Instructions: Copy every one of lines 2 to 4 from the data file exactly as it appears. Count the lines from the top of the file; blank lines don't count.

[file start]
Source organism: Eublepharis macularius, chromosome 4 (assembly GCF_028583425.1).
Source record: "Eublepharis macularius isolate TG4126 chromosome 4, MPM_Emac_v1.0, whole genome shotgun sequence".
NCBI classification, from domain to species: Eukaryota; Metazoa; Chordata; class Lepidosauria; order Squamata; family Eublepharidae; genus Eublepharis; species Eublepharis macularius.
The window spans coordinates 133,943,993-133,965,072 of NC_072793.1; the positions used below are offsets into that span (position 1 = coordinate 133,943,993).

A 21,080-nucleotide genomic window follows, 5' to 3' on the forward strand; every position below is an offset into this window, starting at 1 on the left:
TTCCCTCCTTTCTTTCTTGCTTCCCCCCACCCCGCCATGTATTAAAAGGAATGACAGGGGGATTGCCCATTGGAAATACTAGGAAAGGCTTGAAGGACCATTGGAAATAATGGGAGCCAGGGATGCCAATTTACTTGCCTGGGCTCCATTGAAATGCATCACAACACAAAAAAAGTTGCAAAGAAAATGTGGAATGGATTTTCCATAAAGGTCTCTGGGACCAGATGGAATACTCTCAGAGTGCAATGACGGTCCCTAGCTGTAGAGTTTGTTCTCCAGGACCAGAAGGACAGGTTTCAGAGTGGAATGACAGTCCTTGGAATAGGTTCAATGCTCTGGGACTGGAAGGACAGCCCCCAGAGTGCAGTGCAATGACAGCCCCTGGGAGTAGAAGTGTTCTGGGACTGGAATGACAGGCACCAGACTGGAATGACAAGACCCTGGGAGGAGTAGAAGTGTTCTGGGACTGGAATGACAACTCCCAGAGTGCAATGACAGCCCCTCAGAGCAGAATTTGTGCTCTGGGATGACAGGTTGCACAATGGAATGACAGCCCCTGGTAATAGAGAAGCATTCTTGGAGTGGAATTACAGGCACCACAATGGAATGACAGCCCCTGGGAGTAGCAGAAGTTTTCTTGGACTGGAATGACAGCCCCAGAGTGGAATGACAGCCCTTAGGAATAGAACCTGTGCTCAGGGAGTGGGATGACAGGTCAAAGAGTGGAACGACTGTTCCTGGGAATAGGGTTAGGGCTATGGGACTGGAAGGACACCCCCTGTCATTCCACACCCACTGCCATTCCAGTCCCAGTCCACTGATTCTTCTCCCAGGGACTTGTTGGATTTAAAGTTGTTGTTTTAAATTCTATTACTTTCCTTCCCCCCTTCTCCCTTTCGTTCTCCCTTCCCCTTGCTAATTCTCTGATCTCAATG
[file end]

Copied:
Source record: "Eublepharis macularius isolate TG4126 chromosome 4, MPM_Emac_v1.0, whole genome shotgun sequence".
NCBI classification, from domain to species: Eukaryota; Metazoa; Chordata; class Lepidosauria; order Squamata; family Eublepharidae; genus Eublepharis; species Eublepharis macularius.
The window spans coordinates 133,943,993-133,965,072 of NC_072793.1; the positions used below are offsets into that span (position 1 = coordinate 133,943,993).